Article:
contest4improv4humans Pep Talk, or The Improv Podcast, Part II

contest4improv4humansI talk about podcasting a lot. It’s kind of what I do. In fact, it’s what I’ve been doing on this blog for about a year now. So imagine my surprise when I discovered that comedian and podcaster Matt Besser of improv4humans has announced "contest4improv4humans," in which a team of three-to-four people will perform a20-minutee improv set based on a suggestion from the audience and then discuss it. Basically the format for improv4humans.

I hope no one told Matt Besser about how I think improv podcasts are the hardest to do because it’s such a visual medium! HAHAHAHAHA! So funny! I wasn’t being honest at all! Especially as I represent the Dallas Comedy House! (KC, why can’t you predict the future? And why are you talking to yourself? In written format? On a very public blog? Stop that, people might notice…)

Look, I am willing to help anybody who is willing to work in a podcast format. So after reading the rules and regulations of the podcast, I think I can provide some tips to get on the team for "contest4improv4humans," or that deep-down dream of having an improv podcast.

  1. Think of performing at a table like you would a Bat show or performing in the dark. You have to set up the scene with the who, what, and where and still be able to paint a picture for the audience. Actually, this may be more effective advice for some of you: Imagine you’re making a cartoon. We are trained as improvisers to use the stage and to be physical, but there are plenty of improv comedians who have done voice work for cartoons and have gone off-script while still in character. Go to YouTube and look up videos of Robin Williams performing as the Genie in the booth.
  2. Admittedly, this is a superficial microphone tip, which you may or may not be using for the contest. So if you’re starting a podcast, whether or not you are on the team for contest4humans, this is for you. Be aware of how close you are to the microphone and how loud you are. I am a naturally loud person, which means I have to be a certain distance from the mic. If you are a quiet person, you may want to be closer to the mic. A general rule of thumb is making the “hang 10” sign and that is the approximate distance that should be between you and your mic. Also, in terms of diction, beware of popping your “p’s,” especially if you don’t have a pop filter. It’s not fun to hear. This is why the Pop-Pop guy from Community shouldn’t have a podcast.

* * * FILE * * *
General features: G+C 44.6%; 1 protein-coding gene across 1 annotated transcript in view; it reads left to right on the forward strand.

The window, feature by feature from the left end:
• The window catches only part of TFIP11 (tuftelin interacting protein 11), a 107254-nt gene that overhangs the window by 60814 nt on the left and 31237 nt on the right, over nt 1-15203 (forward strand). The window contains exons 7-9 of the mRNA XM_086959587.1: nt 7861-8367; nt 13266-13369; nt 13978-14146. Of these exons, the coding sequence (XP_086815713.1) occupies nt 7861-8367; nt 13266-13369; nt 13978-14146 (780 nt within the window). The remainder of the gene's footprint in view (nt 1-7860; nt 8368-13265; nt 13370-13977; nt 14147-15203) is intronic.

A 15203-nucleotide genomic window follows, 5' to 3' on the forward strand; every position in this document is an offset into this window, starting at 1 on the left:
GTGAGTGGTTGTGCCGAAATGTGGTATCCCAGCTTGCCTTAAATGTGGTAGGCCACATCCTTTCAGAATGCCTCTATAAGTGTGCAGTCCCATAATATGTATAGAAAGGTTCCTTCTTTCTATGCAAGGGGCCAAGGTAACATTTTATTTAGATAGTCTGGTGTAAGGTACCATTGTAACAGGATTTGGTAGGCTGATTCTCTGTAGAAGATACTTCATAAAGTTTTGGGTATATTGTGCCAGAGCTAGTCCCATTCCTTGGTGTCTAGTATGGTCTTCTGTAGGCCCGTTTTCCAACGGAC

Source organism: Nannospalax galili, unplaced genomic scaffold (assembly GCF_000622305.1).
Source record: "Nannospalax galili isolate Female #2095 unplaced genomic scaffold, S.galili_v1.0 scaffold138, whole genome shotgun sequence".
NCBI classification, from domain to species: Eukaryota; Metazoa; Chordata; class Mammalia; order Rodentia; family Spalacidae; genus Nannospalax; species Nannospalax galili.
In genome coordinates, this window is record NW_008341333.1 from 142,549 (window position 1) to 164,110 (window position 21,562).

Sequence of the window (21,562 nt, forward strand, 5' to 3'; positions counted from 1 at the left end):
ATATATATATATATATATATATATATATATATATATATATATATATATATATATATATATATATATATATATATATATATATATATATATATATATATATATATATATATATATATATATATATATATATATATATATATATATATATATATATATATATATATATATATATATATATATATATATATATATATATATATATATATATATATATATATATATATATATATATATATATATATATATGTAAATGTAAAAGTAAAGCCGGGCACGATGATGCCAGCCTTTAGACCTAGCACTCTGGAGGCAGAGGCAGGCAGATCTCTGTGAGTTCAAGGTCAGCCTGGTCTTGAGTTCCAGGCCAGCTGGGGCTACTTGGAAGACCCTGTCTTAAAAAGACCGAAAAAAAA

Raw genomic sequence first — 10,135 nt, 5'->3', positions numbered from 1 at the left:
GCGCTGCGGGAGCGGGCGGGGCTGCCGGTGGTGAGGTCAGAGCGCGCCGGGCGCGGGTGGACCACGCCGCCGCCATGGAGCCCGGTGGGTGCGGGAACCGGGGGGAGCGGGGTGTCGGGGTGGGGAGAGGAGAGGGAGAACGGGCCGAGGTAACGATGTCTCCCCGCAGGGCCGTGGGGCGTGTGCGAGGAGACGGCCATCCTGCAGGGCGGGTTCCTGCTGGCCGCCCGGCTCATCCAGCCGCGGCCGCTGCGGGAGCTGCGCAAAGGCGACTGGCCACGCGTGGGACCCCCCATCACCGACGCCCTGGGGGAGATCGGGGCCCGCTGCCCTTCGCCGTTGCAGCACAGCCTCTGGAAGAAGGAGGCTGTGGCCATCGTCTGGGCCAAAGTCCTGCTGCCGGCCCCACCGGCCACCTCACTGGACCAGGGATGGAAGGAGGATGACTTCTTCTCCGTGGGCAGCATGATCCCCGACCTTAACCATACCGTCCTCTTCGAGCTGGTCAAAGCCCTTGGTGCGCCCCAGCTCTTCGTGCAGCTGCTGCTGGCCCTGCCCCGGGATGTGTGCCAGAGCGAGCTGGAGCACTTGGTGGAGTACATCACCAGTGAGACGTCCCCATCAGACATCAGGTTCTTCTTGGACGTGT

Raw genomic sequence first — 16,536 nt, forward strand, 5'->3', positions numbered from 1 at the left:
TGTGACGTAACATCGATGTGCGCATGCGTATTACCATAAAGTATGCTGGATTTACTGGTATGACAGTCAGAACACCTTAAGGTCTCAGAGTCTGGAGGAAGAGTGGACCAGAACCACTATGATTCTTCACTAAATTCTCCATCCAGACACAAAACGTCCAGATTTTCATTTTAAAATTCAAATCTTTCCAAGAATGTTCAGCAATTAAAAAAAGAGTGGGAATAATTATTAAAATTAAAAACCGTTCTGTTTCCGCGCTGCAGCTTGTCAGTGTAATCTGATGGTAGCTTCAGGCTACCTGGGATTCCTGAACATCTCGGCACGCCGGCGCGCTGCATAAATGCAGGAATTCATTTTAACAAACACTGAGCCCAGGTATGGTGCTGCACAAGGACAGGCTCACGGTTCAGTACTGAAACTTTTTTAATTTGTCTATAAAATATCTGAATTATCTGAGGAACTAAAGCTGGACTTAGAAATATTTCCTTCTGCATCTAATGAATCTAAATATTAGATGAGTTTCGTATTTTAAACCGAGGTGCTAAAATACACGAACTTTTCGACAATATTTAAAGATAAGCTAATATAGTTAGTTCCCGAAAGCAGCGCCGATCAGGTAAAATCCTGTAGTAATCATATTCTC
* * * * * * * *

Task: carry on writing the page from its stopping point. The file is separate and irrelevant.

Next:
3. Most important: Just because you’re sitting at a table in front of a microphone doesn’t mean you need to limit who you are as a performer. In fact, I’ve found that I’m more free in my characters behind a microphone because speaking in silly voices and bad accents is something I’m more comfortable doing with a microphone than doing live. Go big! Be brave!

Really, in the end, it’s all about having fun. If you’re going for the "contest4improv4humans," you go do it! If you just want to get a microphone and play some improv games with your friends, you can do that too. I still stand by the opinion that improv is one of the hardest formats to translate into audio. However, if you’re dedicated to improv, then I’m telling you now to get out there and prove me wrong. Get it, girl!

contest4improv4humans at the Dallas Comedy House

The Dallas Comedy House (DCH) is a participating theatre for the contest, and here's what you need to know to enter (thank you, Maggie, for the info!).

Here's how it works:

  • We can accept a max of six teams
  • Teams must have three-to-four members. There can be no overlap in members (you can only participate on ONE team)
  • Each set will be taped on February 12 at DCH
  • Our three DCH judges determine a winner and post the video for improv4humans to watch. Their panel of judges determines three “finalists” from the nation, who will record an hour-long show at DCH (fingers crossed). From those three finalists, Matt Besser determines the winner

All teams must follow this format:

  • Teams will take a suggestion, discuss it, and then perform a scene (repeat three times).
  • Groups must be seated at a table the whole time
  • Show should be 15-to-20 minutes

For additional details, email To submit for consideration, click

To submit for consideration, click here.

KC Ryan is an improv graduate turned Sketch Writing Level 2 student. When she’s not working at the day job, she is a writer and podcaster for everything that combines feminism, comedy, theatre, and nerdery. She also performs in the puppet improv troupe Empty Inside.